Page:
On March 4, less than 10 days into the Russian invasion of Ukraine, the Russian State Duma passed a law imposing jail sentences of up to 15 years for spreading “fake news” about the Russian military – one of many moves by the Kremlin to control the narrative on the war in Ukraine.
Almost overnight, Russian coverage of the war by independent news organizations became nearly impossible, with outlets such as Novaya Gazeta, one of the last bastions of investigative journalism in Russia, suspending their operations.
The Kremlin’s manipulation of the information war also included blocking social media sites such as Facebook, Instagram, and Twitter, the first two banned after a Russian court labeled their parent company, Meta, as “extremist.” Chinese-owned TikTok was one of the few social media platforms to avoid an all-out ban, thanks in part to a rule prohibiting new uploads and livestreaming inside Russia and the imposition of a digital block banning content from outside of the country.
TikTok, a looping video sharing platform mostly recognized for dancing and lip sync videos, has over one billion monthly users worldwide. Most adult users are in the United States, Indonesia, and Brazil, but the country with the fourth-most active users is Russia, with 51.3 million. (Douyin, which is how TikTok is branded in China, is reported to have another 600 million daily active users in that country.)
Though the site wasn’t closed down after the invasion, the content available on it has been severely restricted. According to Tracking Exposed, a European nonprofit that investigates the impact of social media platform algorithms, 95% of TikTok content previously available to Russian users was removed after March 7. As a result, US and European content, including information from official international organizations such as the UN, is no longer available to those inside Russia. Tracking Exposed found that, by April, Russian TikTok had been effectively transformed into state propaganda, with 93% of the site’s content about the invasion espousing pro-war views.
To more closely examine what the invasion looked like to TikTok users on the ground, and the differing digital narratives presented to users in Russia versus those inside Ukraine, a team of journalists from NRK, Norway’s public broadcasting company, launched an investigation.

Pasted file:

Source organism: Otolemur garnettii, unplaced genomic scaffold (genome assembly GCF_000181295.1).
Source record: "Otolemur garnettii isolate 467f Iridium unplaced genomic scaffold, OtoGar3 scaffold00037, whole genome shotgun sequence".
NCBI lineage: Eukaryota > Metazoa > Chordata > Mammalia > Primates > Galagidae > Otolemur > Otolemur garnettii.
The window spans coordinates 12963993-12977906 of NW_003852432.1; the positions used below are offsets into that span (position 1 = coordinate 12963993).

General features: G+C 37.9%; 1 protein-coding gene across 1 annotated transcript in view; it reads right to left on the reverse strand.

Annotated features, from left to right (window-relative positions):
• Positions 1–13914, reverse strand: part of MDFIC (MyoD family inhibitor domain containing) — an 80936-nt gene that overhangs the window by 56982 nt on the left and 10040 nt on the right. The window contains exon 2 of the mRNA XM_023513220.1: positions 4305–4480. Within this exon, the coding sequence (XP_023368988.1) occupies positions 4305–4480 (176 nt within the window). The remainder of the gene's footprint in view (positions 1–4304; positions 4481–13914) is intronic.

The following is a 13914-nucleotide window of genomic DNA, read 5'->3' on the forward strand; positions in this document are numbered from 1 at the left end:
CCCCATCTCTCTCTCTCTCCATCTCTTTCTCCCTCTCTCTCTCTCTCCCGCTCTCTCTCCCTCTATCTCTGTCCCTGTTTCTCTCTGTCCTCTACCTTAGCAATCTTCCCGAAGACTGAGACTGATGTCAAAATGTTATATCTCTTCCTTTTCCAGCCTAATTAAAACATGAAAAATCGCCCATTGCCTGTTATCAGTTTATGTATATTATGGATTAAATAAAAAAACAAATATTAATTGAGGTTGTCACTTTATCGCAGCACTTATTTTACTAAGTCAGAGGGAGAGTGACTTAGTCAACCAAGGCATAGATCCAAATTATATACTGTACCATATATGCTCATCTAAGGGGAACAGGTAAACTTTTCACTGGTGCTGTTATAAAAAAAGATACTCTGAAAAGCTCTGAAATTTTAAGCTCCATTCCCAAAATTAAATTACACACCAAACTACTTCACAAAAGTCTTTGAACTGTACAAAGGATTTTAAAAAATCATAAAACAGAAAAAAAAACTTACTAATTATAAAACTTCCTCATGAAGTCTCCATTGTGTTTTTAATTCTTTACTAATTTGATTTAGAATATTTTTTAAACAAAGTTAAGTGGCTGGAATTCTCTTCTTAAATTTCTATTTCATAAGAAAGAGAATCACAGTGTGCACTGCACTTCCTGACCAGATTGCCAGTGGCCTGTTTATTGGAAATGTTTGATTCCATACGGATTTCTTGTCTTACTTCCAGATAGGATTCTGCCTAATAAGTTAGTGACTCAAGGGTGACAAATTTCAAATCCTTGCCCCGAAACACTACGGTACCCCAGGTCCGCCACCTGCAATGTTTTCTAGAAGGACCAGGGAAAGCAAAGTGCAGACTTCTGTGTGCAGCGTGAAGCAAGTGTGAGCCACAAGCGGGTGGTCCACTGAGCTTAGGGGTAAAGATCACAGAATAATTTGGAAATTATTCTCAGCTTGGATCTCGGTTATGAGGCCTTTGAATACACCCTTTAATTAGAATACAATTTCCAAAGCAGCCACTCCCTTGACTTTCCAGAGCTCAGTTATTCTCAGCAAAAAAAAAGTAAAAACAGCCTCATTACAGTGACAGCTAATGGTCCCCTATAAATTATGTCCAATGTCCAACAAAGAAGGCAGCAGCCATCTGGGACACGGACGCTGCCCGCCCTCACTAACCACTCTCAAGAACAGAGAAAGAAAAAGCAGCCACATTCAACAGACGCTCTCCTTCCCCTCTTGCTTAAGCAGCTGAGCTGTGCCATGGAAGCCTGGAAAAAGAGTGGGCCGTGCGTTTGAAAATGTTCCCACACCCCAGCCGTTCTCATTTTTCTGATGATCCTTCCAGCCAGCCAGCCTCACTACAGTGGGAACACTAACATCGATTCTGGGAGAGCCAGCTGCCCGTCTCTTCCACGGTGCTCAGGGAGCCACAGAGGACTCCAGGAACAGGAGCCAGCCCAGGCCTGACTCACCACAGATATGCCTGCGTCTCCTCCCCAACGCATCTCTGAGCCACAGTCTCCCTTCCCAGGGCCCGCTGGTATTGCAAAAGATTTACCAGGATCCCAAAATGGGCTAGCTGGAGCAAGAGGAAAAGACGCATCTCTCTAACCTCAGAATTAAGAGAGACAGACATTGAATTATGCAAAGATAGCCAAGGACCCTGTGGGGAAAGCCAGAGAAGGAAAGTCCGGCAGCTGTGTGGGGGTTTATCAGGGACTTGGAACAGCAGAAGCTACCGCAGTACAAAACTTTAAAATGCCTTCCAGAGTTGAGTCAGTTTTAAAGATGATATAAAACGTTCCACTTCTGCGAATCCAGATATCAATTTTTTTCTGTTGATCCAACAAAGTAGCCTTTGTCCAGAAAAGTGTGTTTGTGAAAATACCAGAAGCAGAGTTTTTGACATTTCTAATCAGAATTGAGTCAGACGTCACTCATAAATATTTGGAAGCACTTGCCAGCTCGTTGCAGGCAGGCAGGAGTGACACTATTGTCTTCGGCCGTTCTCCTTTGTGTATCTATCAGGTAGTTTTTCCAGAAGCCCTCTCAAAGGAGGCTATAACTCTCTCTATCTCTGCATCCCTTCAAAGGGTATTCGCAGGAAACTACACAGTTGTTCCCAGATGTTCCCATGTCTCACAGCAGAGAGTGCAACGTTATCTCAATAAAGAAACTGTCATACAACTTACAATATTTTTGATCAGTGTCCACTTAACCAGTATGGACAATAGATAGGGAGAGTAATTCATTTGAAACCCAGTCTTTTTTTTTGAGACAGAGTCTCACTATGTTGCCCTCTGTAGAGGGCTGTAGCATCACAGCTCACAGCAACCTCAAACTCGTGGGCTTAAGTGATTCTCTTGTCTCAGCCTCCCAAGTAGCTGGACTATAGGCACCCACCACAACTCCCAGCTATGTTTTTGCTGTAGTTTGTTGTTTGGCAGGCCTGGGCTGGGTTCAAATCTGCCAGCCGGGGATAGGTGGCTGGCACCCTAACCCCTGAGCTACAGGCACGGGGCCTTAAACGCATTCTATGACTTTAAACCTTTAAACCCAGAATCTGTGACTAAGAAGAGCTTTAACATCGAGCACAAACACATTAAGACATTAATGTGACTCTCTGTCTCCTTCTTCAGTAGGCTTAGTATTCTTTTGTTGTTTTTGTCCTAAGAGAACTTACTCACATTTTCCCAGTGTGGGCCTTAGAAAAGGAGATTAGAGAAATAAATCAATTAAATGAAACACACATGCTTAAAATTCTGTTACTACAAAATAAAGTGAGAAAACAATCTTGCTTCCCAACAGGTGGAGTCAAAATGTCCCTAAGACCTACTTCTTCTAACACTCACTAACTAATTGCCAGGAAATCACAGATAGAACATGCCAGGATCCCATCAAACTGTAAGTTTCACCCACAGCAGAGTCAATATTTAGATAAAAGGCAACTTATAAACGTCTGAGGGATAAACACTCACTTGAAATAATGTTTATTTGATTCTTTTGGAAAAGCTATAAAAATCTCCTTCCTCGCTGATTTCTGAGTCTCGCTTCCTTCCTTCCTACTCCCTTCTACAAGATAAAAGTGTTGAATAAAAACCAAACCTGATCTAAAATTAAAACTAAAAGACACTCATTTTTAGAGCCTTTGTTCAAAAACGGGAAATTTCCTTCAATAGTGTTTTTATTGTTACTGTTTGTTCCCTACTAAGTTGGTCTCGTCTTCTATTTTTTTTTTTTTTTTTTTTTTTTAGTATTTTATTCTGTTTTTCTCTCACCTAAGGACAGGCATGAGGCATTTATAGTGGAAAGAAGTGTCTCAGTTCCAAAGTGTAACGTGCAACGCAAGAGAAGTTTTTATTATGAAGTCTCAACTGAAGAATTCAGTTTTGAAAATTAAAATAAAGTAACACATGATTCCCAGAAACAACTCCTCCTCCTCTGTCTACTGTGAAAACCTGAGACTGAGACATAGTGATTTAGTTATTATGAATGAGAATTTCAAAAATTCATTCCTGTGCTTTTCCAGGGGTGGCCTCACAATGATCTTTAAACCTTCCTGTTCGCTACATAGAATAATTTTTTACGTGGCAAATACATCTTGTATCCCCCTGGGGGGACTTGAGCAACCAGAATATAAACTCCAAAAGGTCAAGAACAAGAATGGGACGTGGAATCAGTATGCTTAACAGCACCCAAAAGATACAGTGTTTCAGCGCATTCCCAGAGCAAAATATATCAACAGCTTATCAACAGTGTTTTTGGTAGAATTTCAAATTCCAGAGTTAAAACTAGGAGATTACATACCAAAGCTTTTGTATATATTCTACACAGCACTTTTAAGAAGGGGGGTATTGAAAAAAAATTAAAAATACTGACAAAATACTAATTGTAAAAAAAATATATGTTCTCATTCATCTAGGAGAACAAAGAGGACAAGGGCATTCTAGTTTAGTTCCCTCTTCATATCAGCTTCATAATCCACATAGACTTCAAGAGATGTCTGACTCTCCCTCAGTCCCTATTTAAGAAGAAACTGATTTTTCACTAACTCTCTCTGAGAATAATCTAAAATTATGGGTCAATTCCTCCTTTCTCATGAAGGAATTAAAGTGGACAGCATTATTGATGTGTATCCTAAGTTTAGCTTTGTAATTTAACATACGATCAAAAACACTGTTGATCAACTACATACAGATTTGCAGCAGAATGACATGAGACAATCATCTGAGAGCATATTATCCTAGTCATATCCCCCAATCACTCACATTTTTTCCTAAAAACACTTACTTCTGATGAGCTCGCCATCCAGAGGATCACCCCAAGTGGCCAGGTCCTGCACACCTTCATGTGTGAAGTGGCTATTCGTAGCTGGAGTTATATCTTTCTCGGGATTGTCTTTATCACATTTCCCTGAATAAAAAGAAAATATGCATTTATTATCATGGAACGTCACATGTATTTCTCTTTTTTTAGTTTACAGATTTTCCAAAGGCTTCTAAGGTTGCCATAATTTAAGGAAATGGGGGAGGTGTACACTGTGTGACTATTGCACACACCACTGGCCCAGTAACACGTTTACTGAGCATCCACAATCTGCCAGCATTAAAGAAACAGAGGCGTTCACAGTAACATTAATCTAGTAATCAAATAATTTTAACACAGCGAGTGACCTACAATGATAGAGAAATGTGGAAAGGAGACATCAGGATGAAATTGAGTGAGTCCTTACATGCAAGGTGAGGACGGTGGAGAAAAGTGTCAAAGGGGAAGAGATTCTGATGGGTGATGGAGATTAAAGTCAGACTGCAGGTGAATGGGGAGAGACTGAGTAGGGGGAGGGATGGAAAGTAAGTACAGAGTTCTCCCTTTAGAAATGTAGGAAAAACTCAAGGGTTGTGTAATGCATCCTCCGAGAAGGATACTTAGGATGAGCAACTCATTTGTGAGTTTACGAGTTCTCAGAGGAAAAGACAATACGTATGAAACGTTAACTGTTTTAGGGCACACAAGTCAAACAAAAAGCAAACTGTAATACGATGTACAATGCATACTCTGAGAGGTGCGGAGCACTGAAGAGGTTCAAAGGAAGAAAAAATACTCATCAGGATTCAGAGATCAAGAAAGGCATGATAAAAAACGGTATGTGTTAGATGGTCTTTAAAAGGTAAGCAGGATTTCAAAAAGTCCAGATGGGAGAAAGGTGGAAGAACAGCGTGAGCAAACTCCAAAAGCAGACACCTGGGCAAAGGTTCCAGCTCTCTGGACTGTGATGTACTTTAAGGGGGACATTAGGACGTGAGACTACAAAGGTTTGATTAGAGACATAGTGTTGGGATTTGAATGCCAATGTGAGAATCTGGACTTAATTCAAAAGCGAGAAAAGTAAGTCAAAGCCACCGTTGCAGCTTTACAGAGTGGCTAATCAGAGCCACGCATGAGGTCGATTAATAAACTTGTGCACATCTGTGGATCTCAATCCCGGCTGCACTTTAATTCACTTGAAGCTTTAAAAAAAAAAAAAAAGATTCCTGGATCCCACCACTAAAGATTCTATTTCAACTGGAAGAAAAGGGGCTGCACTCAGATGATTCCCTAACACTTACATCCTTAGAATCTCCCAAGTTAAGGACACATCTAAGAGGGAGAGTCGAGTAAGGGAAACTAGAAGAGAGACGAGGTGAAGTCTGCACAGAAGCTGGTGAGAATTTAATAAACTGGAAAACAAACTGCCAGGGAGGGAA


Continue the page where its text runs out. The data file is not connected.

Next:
Through the use of two fictional avatar characters, NRK found that while Russian TikTok users were shown videos such as a dog petting a duck, on the Ukrainian side of the border, users saw videos showing smoke plumes from explosions, accounts from soldiers on the ground, and addresses from Ukraine’s wartime president.
GIJN interviewed Christian Nicolai Bjørke and Henrik Bøe, part of NRK’s 10-member investigative team, about their project, which illustrated how coverage of the war on TikTok is worlds apart for viewers in Ukraine and Russia.
GIJN: What was the initial concept for the story — did you base it on a hypothesis or a broader theme?
Christian Nicolai Bjørke: At the time, we were researching another project looking into TikTok algorithms, which had nothing to do with the war. So we thought — “Is there a way that we can apply the methods that we are now researching to another subject – maybe the war?”
The idea came when we were looking at the map. At that time there was heavy fighting in Kharkiv and we saw that this city was close to the Russian city of Belgorod. The idea came in light of the discussion about Russian information freedom and to what extent Russian people had access to information, and of course the closing of major social media sites such as Facebook, Twitter, and Instagram. The thought struck us: Does a citizen in Kharkiv see the same videos on TikTok as someone in Belgorod, which lies only 80 kilometers (50 miles) away?
Henrik Bøe: We were inspired by a Wall Street Journal investigation into TikTok algorithms. They created bots [software applications programmed to complete certain tasks automatically] in 2021 to see what kind of rabbit hole they were sent down when programmed to watch videos with certain hashtags and topics for longer amounts of time. We wanted to do something similar. We already had an early functioning bot that could scroll through TikTok and we could program it to have different interests when the war started and that’s how this idea came about.